I’ve heard that some clinics offer anesthesia-free dentistry. Is this safe for my pet?
Anesthesia-free dentistry, or non-professional dental scaling, can be extremely dangerous for pets, for a number of reasons.
Most pets won’t lie still during a dental cleaning, so there is a strong risk of injuring the pet’s gums and other soft tissue in the mouth. A frightened pet could also bite the clinician.
Even if your pet could be trained to remain completely still for all the scraping and noise of the procedure, his or her teeth need to be cleaned under the gums, where tartar and dental disease can hide. This process is uncomfortable, which is why pets should be anesthetized. Dental, or periodontal, disease begins in the spaces under the gums where the teeth and gums meet. Cleaning just the visible surfaces of the teeth only makes owners feel like their pets’ teeth are clean, when in reality, dental disease is still trapped under the gumline.
Your pet also needs to be ventilated during the procedure. Ventilation keeps your pet’s airway open and keeps tartar from potentially ending up in his or her lungs, where it can actually kill your pet.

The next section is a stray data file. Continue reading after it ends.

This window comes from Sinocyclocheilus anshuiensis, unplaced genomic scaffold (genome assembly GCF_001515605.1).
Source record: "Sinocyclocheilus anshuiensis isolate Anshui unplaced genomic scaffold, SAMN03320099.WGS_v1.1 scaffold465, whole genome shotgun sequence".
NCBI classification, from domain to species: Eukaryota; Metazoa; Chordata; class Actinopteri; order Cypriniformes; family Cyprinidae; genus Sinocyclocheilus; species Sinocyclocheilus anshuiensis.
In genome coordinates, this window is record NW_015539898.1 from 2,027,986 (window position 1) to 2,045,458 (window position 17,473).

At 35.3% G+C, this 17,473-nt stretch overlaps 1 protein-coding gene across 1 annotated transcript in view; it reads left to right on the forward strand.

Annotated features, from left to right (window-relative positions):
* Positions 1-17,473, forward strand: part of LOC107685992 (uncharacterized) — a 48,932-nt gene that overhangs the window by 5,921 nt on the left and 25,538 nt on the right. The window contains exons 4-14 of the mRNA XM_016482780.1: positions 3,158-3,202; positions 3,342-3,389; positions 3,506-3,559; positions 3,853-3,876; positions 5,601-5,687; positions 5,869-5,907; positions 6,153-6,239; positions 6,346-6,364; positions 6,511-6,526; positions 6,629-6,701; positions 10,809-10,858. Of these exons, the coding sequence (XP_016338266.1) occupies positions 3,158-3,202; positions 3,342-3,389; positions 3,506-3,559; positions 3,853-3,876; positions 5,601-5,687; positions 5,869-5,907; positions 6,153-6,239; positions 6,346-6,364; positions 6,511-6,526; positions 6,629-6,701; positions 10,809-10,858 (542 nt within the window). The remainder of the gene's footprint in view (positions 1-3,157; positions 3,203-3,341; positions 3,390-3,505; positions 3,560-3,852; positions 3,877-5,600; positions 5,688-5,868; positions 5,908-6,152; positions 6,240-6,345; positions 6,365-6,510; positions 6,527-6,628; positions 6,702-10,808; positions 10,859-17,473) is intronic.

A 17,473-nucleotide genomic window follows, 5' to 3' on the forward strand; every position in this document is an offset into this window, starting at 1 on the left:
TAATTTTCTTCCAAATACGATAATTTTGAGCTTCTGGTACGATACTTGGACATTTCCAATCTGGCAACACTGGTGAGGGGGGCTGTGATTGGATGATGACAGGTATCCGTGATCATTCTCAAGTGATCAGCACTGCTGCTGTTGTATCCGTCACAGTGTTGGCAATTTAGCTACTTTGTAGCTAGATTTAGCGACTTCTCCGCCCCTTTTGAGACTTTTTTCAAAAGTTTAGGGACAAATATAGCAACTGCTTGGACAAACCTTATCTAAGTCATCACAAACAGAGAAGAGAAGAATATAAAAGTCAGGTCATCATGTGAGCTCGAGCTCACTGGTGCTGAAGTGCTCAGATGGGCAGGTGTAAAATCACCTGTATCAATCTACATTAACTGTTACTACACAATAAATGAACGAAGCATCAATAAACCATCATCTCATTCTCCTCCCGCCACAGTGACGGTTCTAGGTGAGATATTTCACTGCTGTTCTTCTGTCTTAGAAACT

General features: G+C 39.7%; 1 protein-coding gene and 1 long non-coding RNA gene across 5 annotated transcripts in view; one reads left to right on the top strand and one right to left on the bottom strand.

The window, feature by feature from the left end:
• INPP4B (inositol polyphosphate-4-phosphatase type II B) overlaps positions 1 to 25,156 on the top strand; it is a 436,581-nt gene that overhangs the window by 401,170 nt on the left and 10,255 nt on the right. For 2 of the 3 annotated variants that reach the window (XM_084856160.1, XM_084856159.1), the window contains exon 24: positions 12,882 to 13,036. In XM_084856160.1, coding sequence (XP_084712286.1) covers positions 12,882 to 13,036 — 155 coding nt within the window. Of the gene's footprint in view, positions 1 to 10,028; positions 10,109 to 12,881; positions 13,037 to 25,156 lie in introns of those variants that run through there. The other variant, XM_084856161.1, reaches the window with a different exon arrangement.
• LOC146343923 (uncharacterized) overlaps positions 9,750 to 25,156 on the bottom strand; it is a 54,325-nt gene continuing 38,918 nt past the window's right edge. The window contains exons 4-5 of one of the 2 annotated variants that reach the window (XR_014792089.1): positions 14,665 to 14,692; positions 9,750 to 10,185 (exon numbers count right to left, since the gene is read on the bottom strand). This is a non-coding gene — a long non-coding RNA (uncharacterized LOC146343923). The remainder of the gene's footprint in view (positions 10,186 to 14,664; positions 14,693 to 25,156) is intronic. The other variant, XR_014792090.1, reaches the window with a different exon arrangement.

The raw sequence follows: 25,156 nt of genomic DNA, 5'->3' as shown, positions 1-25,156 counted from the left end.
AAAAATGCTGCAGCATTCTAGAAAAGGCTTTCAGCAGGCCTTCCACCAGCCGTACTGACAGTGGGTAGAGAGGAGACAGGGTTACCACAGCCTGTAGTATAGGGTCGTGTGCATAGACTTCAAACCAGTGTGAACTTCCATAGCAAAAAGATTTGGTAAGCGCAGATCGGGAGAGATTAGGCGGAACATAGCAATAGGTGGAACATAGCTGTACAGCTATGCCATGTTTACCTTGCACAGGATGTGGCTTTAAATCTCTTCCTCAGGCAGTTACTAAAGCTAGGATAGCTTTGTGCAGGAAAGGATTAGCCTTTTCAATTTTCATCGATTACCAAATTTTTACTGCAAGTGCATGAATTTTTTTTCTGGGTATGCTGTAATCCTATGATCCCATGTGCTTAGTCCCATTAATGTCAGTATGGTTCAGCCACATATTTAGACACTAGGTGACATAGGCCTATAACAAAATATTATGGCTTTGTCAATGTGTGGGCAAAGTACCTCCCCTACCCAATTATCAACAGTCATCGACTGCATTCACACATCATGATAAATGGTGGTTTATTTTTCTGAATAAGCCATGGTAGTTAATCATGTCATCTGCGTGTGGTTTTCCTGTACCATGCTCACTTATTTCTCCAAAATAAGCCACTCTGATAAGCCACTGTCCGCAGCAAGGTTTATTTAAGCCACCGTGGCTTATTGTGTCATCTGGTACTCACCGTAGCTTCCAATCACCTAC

The cosmetic cleaning that a pet would get from a non-professional scaling just isn’t worth your money or your pet’s health.
Why does my pet need dental care?
Dental health is just as important for dogs and cats as it is for people. Bacteria and food debris accumulate around the teeth and, if left unchecked, will lead to deterioration of the soft tissue and bone surrounding the teeth. This decay can result in irreversible periodontal disease, tooth loss, and expensive oral surgery. Bacteria can also cause serious, potentially fatal infections in your pet’s kidneys, liver, lungs, and heart.
Unless your pet just ate something fishy, stinky breath isn’t normal. Having a veterinarian evaluate your pet’s teeth regularly and clean them as needed will help prevent dental disease and any related problems.
How can my puppy/kitten have worms? How was he/she exposed?